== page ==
Coins Certified as of 11/30

Tips on Using PCGS CoinFacts #10 – Condition Census

When I started out as a collector – nearly five decades ago – I kept hearing the same advice over and over: “Buy the best quality you can afford.” That mantra reflected the market reality that better-quality coins were harder to come by, but easier to sell. A few prescient collectors shortened the advice to “Buy the best quality,” then sought out only the best coins. But, how could they know if a particular coin was the best of the best?

Large Cent collectors came up with a concept known as “Condition Census.” They recorded market appearances of the best examples of a particular variety, then created a list of the top ten examples of that variety. What they discovered was that some coins were common in high grade, while others were impossible to find in Mint State. Over time, as the Condition Census matured and stabilized, collectors began to pay big premiums for the very best coins. Today, the Condition Census concept has been applied to Half Cents (1793-1857), Large Cents (1793-1814), early Silver Dollars (1794-1804), and to a lesser extent, most of the early classic U.S. coins that are collected by varieties. Some work has been done by researchers such as Doug Winter to develop a list of the best examples of U.S. gold coins from the branch mints. However, there are many areas where Condition Census information is either non-existent or limited.

That’s where the PCGS CoinFacts Condition Census comes in. Every day, we build Condition Census listings for most regular issue U.S. coins, plus esoteric areas such as Colonials, Patterns, Territorial Gold, etc. As new coins come through the grading room, we update the Census to keep it as up-to-date as possible. For each individual listing, we provide pedigrees so that you know when the coin sold and for how much. In many cases, this is the first time that duplicate auction records have been joined together.

Two cautions are in order: 1) the Condition Census project is a work-in-process, thus many coins may not have a Condition Census yet, or they appear on the market so infrequently that it is hard to develop a Census for those coins, and 2) the Condition Census should be used only as a starting point for your own research and buying decisions. While we see a lot of coins, and we are aware of the vast majority of auction appearances, we haven’t seen every coin. From past experience, we know that fresh coins appear on the market that are better than anything we’ve ever seen before. When that happens, we simply add them to the Condition Census.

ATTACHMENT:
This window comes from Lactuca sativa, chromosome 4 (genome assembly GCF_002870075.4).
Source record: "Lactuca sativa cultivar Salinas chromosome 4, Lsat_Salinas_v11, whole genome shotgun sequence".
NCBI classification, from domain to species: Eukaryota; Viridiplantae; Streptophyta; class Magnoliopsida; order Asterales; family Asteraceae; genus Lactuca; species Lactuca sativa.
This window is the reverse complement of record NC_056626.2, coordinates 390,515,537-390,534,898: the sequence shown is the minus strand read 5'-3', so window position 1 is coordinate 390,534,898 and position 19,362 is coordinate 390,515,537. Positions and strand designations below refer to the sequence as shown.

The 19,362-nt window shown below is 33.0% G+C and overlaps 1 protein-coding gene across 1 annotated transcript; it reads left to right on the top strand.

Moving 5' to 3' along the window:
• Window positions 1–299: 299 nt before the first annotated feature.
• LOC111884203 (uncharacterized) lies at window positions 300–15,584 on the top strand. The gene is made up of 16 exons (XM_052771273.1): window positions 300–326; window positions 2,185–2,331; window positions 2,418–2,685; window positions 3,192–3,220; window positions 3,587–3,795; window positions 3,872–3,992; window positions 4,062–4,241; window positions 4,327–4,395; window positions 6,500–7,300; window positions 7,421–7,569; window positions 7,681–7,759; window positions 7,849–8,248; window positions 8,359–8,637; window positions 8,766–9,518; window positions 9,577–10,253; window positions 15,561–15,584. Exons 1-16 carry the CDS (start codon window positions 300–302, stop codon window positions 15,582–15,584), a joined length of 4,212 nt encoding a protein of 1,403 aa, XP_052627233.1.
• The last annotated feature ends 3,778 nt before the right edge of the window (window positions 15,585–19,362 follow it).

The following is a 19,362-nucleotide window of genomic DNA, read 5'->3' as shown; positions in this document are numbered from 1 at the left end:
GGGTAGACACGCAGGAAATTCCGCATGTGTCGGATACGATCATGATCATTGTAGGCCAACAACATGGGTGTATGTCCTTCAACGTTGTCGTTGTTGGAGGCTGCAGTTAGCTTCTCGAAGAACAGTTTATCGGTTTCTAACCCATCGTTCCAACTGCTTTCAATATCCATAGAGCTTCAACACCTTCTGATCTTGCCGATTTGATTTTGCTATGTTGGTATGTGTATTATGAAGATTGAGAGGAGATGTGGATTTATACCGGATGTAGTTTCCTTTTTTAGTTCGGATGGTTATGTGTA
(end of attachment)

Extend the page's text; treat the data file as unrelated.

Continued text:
Building the Census for some coins, such as U.S. Patterns, has revealed some interesting information about what is available in the market, and how some coins are rare and underrated while others are common and overrated.

To locate the Condition Census, simply go to any individual coin page on PCGS CoinFacts, then scroll down to the Condition Census section, where the top five coins are listed. To see the top ten, click on the Show More Coins link at the upper right of the Condition Census section.

If you’re looking for the best-of-the-best, the PCGS CoinFacts Condition Census can help you identify the coins you seek.

Interested in a PCGS CoinFacts subscription? Learn more about how CoinFacts can give you an edge in the marketplace.

Ron Guth is President of PCGS CoinFacts. He has been active as a coin collector, dealer, writer and auctioneer since his introduction to numismatics in 1964.
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